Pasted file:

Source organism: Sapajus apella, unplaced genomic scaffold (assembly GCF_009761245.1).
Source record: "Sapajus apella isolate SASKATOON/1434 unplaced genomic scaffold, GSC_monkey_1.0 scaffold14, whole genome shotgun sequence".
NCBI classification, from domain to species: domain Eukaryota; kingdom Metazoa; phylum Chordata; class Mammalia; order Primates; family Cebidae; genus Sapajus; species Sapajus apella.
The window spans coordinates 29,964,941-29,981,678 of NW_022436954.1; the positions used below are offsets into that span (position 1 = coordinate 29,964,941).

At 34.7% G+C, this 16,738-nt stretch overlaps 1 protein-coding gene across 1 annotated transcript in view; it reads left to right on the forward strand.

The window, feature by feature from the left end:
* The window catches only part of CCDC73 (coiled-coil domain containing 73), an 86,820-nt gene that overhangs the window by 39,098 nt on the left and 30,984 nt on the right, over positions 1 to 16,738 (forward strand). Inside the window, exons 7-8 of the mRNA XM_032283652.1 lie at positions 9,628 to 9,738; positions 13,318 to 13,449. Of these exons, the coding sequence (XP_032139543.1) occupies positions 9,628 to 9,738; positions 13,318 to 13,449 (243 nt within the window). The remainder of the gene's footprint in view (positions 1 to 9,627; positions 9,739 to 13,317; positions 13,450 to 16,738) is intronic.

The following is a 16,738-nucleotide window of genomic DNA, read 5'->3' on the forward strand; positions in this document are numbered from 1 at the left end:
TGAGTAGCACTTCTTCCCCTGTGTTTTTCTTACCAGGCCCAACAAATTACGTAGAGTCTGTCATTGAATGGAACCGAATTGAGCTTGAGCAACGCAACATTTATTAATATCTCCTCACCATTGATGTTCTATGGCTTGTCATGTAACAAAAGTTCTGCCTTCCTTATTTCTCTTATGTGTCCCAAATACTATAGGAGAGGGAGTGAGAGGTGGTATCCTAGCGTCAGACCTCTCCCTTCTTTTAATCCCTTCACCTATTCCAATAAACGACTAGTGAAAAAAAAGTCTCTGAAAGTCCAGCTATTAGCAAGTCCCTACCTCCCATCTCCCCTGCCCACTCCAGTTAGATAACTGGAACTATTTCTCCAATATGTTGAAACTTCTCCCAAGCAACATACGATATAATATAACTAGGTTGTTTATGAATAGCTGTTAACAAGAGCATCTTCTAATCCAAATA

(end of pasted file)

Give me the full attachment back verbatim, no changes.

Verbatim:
Source organism: Sapajus apella, unplaced genomic scaffold (assembly GCF_009761245.1).
Source record: "Sapajus apella isolate SASKATOON/1434 unplaced genomic scaffold, GSC_monkey_1.0 scaffold14, whole genome shotgun sequence".
NCBI classification, from domain to species: domain Eukaryota; kingdom Metazoa; phylum Chordata; class Mammalia; order Primates; family Cebidae; genus Sapajus; species Sapajus apella.
The window spans coordinates 29,964,941-29,981,678 of NW_022436954.1; the positions used below are offsets into that span (position 1 = coordinate 29,964,941).

At 34.7% G+C, this 16,738-nt stretch overlaps 1 protein-coding gene across 1 annotated transcript in view; it reads left to right on the forward strand.

The window, feature by feature from the left end:
* The window catches only part of CCDC73 (coiled-coil domain containing 73), an 86,820-nt gene that overhangs the window by 39,098 nt on the left and 30,984 nt on the right, over positions 1 to 16,738 (forward strand). Inside the window, exons 7-8 of the mRNA XM_032283652.1 lie at positions 9,628 to 9,738; positions 13,318 to 13,449. Of these exons, the coding sequence (XP_032139543.1) occupies positions 9,628 to 9,738; positions 13,318 to 13,449 (243 nt within the window). The remainder of the gene's footprint in view (positions 1 to 9,627; positions 9,739 to 13,317; positions 13,450 to 16,738) is intronic.

The following is a 16,738-nucleotide window of genomic DNA, read 5'->3' on the forward strand; positions in this document are numbered from 1 at the left end:
TGAGTAGCACTTCTTCCCCTGTGTTTTTCTTACCAGGCCCAACAAATTACGTAGAGTCTGTCATTGAATGGAACCGAATTGAGCTTGAGCAACGCAACATTTATTAATATCTCCTCACCATTGATGTTCTATGGCTTGTCATGTAACAAAAGTTCTGCCTTCCTTATTTCTCTTATGTGTCCCAAATACTATAGGAGAGGGAGTGAGAGGTGGTATCCTAGCGTCAGACCTCTCCCTTCTTTTAATCCCTTCACCTATTCCAATAAACGACTAGTGAAAAAAAAGTCTCTGAAAGTCCAGCTATTAGCAAGTCCCTACCTCCCATCTCCCCTGCCCACTCCAGTTAGATAACTGGAACTATTTCTCCAATATGTTGAAACTTCTCCCAAGCAACATACGATATAATATAACTAGGTTGTTTATGAATAGCTGTTAACAAGAGCATCTTCTAATCCAAATA